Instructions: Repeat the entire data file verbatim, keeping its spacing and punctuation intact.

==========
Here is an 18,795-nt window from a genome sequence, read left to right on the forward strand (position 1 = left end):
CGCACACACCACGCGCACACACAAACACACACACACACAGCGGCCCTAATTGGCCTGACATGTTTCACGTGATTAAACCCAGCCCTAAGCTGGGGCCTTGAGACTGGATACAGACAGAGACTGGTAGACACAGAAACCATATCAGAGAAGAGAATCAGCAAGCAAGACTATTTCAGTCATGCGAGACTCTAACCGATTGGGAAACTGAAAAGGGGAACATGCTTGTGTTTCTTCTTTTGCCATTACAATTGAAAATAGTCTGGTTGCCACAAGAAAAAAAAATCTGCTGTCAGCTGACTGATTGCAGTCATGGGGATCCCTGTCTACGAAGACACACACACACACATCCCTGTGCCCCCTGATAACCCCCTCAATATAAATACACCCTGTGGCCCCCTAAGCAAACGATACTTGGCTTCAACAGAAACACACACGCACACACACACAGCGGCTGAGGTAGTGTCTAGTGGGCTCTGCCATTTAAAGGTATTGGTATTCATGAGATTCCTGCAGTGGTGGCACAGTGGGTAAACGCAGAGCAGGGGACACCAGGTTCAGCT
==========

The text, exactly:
Here is an 18,795-nt window from a genome sequence, read left to right on the forward strand (position 1 = left end):
CGCACACACCACGCGCACACACAAACACACACACACACAGCGGCCCTAATTGGCCTGACATGTTTCACGTGATTAAACCCAGCCCTAAGCTGGGGCCTTGAGACTGGATACAGACAGAGACTGGTAGACACAGAAACCATATCAGAGAAGAGAATCAGCAAGCAAGACTATTTCAGTCATGCGAGACTCTAACCGATTGGGAAACTGAAAAGGGGAACATGCTTGTGTTTCTTCTTTTGCCATTACAATTGAAAATAGTCTGGTTGCCACAAGAAAAAAAAATCTGCTGTCAGCTGACTGATTGCAGTCATGGGGATCCCTGTCTACGAAGACACACACACACACATCCCTGTGCCCCCTGATAACCCCCTCAATATAAATACACCCTGTGGCCCCCTAAGCAAACGATACTTGGCTTCAACAGAAACACACACGCACACACACACAGCGGCTGAGGTAGTGTCTAGTGGGCTCTGCCATTTAAAGGTATTGGTATTCATGAGATTCCTGCAGTGGTGGCACAGTGGGTAAACGCAGAGCAGGGGACACCAGGTTCAGCT